My problem with a lot of American vegan food is that the foods are vegan versions of regular American sorts of foods. I mean, vegan pizza will have normal crust and tomato sauce, but vegan cheese - and the vegan cheese is made from cashew, which I'm allergic to. But the menu won't say "cashew cheese" on it - so I have to ask all kinds of questions to be sure I'm not going to go into anaphylaxis in the middle of their restaurant. That's why it's almost easier to go vegetarian or vegan with a cuisine that's modelled on that kind of eating - they say "oh, this is dahl vadai" and I know it has lentils, and no cashew or mango hiding in there.



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ECOAGE's Photo ECOAGE Posts: 12,564
7/12/18 12:42 A

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I don't often get a choice at restaurants. I pick the one option on the menu ... too often it is pasta primavera and I tend to special order a combination of side dishes instead.

... unusual Kosher meal with udder, and a fish that tastes like pork, and more!
forward.com/news/129694/at-kosher-fe
as
t-fried-locusts-for-dessert/


Edited by: ECOAGE at: 7/12/2018 (00:50)
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PHEBESS's Photo PHEBESS Posts: 44,517
7/12/18 12:02 A

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The vegetarian food in Sri Lanka was just SOOOOOO good! All kinds of curried vegs, at every meal!!!! Perfect place to be vegan!!!

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ECOAGE's Photo ECOAGE Posts: 12,564
7/11/18 11:02 P

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Very cool. But that sounds more like a recipe for Udder Parmesan if one was too melt mozzarella all over that fried cutlet and it's not the bowl of udder chunks in gravy that I was served so long ago. I do love the serving suggestion! "Serve with lettuce."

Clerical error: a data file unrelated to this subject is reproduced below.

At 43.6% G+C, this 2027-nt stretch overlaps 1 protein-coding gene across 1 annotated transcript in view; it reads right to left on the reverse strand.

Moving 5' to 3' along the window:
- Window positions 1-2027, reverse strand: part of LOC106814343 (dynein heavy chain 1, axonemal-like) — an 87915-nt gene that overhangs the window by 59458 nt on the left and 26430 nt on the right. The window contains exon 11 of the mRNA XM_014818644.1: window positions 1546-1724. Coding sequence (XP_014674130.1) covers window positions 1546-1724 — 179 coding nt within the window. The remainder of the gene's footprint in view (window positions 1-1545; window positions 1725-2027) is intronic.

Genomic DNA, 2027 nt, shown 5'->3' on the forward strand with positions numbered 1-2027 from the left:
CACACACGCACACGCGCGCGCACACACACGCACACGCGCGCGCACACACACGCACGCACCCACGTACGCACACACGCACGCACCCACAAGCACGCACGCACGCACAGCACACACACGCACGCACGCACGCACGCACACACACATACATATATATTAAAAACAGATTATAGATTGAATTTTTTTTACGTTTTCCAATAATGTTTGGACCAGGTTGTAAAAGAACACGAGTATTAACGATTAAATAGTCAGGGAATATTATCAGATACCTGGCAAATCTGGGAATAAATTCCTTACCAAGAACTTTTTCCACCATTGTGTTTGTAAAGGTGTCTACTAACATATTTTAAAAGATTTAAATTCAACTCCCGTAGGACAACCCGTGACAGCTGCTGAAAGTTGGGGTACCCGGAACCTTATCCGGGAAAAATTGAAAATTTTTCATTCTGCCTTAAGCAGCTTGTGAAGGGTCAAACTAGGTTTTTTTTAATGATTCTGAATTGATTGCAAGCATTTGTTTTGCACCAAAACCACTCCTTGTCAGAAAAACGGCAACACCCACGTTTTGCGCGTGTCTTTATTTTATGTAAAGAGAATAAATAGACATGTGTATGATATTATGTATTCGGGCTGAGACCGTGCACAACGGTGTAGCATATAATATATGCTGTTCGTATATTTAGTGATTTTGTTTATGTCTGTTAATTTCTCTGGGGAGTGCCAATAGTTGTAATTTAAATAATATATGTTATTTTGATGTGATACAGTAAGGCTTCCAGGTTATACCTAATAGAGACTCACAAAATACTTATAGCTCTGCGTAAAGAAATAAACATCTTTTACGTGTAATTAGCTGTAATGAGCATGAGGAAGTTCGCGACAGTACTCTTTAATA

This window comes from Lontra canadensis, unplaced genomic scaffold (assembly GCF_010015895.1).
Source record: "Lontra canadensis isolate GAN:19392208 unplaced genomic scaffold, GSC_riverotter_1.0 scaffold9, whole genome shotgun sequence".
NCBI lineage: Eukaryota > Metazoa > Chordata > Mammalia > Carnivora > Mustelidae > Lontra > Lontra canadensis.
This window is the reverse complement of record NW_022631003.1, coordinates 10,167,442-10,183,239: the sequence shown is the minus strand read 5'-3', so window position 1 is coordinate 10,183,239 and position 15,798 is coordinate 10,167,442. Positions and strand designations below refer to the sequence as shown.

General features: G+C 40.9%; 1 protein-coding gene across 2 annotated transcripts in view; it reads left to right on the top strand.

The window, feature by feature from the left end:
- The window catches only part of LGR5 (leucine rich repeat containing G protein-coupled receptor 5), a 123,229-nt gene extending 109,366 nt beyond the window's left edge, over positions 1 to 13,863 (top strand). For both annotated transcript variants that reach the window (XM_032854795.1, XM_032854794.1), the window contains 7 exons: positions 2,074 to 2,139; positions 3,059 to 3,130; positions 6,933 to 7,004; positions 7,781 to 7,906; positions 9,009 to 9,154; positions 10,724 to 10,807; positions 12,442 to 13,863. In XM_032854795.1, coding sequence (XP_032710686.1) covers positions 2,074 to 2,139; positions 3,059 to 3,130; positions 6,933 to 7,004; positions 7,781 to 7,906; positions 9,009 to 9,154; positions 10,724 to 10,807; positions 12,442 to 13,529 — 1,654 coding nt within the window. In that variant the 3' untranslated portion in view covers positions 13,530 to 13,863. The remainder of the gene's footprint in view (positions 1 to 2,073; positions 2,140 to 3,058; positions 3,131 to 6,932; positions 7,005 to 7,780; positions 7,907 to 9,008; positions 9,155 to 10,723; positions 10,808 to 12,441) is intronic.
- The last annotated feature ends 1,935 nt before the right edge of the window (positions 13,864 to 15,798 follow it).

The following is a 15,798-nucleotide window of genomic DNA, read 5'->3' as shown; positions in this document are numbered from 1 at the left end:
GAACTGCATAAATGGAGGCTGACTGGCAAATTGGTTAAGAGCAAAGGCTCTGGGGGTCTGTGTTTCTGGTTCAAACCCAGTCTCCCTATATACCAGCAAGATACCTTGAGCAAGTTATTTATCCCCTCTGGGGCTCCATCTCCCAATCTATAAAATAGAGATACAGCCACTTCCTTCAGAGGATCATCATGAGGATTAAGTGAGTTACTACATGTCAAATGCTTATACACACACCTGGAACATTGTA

You can be a full time vegetarian right here in the good old USA. I've been a vegetarian for decades. Although playing with the batiks of Sri Lanka would tempt me away from home!

It takes a long time to grow young. - P. Picasso

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PHEBESS's Photo PHEBESS Posts: 44,517
7/11/18 10:07 P

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I think I want to go back to Sri Lanka and become a full time vegetarian!!!

"Dance as if no one is watching."


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PROVERBS31JULIA's Photo PROVERBS31JULIA Posts: 5,511
7/11/18 9:25 P

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I've used the Old Bay Seasoning like to make salmon coquettes or tunafish coquettes ("hockey pucks")...

She girds herself with strength, And strengthens her arms.
Proverbs 31:17


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NUMD97's Photo NUMD97 Posts: 10,023
7/11/18 8:29 P

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Okay, I found it (who knew?):

www.foxnews.com/food-drink/2012/01/1
8/
udders-are-utterly-delicious.html


And:

bertc.com/subfive/recipes/fried_cow.
ht
m


Udderly amazing! (Sorry, I couldn't resist.)

Edited by: NUMD97 at: 7/11/2018 (20:31)
Knowing is not enough. We must apply. Willing is not enough. We must do.
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NUMD97's Photo NUMD97 Posts: 10,023
7/11/18 8:25 P

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Soooooo, lemme get this straight: You use a geflte fish loaf (Unger's) to make gefilte fish?

When you buy the loaf kind, you'd never go back to the jar.

I have used Old Bay, but never on gefilte dish.

Eco, I'll try, but honestly it's the first I've heard of it.

Edited by: NUMD97 at: 7/11/2018 (22:17)
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ECOAGE's Photo ECOAGE Posts: 12,564
7/11/18 5:26 P

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So what are other good ways to use Old Bay? If, for example, one didn't have blue crabs at their local supermarket? Or if one avoided the whole fish counter ... only because everything got so expensive ... and NOT because one routinely stops and says "hi" to the still alive crustaceans in their overcrowded fishy tank!!!!!! ... for an example and, of course, hypothetically speaking.

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BOSS61's Photo BOSS61 Posts: 6,618
7/11/18 5:09 P

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Not even.